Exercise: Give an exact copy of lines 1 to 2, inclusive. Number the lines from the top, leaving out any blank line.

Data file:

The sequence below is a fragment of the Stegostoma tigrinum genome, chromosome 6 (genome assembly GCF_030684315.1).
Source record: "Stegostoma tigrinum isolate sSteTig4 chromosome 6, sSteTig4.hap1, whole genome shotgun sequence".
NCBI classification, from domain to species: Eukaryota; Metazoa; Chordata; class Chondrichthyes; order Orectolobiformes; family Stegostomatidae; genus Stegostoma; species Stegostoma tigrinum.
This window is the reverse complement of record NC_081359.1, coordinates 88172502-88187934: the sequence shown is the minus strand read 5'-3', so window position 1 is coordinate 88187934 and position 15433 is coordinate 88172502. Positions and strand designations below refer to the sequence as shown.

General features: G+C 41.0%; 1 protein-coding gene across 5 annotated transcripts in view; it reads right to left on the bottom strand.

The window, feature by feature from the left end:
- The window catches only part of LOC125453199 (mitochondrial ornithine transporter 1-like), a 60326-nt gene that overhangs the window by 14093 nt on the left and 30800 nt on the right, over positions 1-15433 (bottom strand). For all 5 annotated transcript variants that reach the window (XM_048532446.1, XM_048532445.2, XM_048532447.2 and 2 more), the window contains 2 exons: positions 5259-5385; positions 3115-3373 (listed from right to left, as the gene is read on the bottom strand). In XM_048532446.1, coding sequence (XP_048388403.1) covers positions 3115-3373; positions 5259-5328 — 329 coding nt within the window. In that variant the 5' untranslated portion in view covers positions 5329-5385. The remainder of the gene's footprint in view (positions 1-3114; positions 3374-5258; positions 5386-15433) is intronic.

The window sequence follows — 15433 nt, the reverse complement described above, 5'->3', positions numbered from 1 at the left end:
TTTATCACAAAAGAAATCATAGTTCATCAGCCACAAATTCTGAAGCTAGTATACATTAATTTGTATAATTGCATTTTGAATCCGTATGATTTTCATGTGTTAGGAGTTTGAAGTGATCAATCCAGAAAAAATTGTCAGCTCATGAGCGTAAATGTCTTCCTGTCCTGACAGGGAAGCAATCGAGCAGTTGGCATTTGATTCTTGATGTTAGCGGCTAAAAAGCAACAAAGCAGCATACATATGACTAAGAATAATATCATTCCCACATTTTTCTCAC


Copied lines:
The sequence below is a fragment of the Stegostoma tigrinum genome, chromosome 6 (genome assembly GCF_030684315.1).
Source record: "Stegostoma tigrinum isolate sSteTig4 chromosome 6, sSteTig4.hap1, whole genome shotgun sequence".